Exploring Galway’s diverse history and the many settlers who have wound up on Ireland’s western front, you’ll also learn of Galway’s involvement in the fight for Irish independence, and those Galwegians who spent a portion of this period fighting during the Great War. Drawing reference to Galway’s immensely impressive legacy as a sporting county, the museum also offers a fascinating insight into a Galway side that claimed three All-Irelands in succession during the 1960s. Should you find yourself confined to indoors by the occasional wet weather in the West of Ireland, the city’s museum is a great way to spend an afternoon in Galway.

Cliffs of Moher

Possible destinations…
With such an array of activities on offer in Galway, there are some other spots you should keep in mind. If you’re a sports fan, you’ll not have to travel too far to find something you like. In terms of GAA, Galway’s hurlers, footballers and camogie players are all flying high at the moment and it’s well worth seeking out a game if you’re visiting during the summer months. Alternatively, the county plays host to Connacht Rugby; one of Ireland’s four professional rugby union sides. You also have the option of Galway United, who play in the League of Ireland First Division.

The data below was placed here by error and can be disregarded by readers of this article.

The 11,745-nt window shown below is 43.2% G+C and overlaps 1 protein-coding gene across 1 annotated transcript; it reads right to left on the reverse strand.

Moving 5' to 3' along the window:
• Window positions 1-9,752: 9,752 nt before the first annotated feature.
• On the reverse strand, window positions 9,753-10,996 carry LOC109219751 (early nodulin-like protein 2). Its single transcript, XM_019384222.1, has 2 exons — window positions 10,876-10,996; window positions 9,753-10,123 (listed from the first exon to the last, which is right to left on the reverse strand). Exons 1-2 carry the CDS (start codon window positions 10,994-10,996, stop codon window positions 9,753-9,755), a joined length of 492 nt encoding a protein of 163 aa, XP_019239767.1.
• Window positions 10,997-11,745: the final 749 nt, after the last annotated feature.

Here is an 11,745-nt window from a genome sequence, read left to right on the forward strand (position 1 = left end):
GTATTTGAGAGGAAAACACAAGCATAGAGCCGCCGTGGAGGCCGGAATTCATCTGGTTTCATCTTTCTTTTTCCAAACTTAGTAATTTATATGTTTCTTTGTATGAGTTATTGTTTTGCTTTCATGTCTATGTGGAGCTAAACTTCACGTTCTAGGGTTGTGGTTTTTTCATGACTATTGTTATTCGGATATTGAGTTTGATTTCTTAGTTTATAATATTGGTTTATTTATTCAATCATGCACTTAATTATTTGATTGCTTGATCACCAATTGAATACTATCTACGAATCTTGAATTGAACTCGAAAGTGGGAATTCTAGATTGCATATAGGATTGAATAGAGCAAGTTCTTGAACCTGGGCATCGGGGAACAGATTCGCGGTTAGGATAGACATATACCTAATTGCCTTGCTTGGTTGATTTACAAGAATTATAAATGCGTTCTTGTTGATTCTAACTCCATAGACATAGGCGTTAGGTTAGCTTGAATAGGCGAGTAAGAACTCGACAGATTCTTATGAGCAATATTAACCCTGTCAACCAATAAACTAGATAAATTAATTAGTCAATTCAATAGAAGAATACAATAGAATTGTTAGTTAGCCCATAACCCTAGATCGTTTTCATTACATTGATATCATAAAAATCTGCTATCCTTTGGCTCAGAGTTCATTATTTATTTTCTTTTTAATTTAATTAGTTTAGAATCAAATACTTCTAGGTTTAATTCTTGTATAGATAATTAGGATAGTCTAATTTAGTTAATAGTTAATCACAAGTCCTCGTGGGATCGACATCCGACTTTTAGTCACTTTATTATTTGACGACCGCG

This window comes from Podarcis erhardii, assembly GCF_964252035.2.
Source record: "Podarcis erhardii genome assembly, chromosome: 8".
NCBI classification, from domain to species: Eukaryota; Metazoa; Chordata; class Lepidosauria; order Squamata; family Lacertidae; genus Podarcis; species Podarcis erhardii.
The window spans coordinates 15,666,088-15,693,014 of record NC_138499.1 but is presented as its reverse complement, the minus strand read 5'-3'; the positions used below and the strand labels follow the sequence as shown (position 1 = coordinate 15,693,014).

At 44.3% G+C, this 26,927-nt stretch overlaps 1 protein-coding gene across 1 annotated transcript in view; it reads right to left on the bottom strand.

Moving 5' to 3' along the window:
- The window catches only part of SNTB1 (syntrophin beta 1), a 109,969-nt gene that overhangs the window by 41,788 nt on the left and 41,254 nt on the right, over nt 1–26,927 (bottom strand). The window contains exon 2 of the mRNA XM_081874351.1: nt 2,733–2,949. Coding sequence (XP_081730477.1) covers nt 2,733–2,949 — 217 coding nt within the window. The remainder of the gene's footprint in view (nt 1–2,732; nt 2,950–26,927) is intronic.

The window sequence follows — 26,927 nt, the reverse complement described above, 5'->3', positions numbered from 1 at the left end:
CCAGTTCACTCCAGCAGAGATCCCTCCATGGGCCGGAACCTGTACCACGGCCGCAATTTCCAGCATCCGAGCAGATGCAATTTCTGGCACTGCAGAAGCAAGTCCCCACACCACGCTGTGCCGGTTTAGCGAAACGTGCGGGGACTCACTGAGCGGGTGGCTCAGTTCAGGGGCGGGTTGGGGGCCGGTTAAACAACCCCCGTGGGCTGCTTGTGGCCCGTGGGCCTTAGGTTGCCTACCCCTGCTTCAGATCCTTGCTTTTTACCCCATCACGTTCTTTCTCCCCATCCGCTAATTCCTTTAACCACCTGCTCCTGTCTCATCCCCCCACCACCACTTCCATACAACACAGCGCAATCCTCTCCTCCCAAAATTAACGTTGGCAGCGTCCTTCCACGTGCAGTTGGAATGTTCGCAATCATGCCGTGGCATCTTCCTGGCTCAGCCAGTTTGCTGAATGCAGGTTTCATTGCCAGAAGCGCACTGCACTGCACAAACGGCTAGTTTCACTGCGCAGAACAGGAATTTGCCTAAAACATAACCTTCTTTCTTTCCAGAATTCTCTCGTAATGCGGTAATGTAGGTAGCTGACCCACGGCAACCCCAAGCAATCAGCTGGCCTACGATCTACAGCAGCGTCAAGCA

If you’re using Galway city as a hub for your visit, there’s no shortage of day-trips available. You’ll be in close proximity to Ireland’s famous Cliffs of Moher in County Clare, the ancient Ceide Fields in County Mayo and, if you’ve not had your fill of island adventure, you could always visit Achill.

We operate direct flights from New York JFK and Boston to Shannon. Galway is easily accessible by hire car or public transport links at Dublin and Shannon Airport.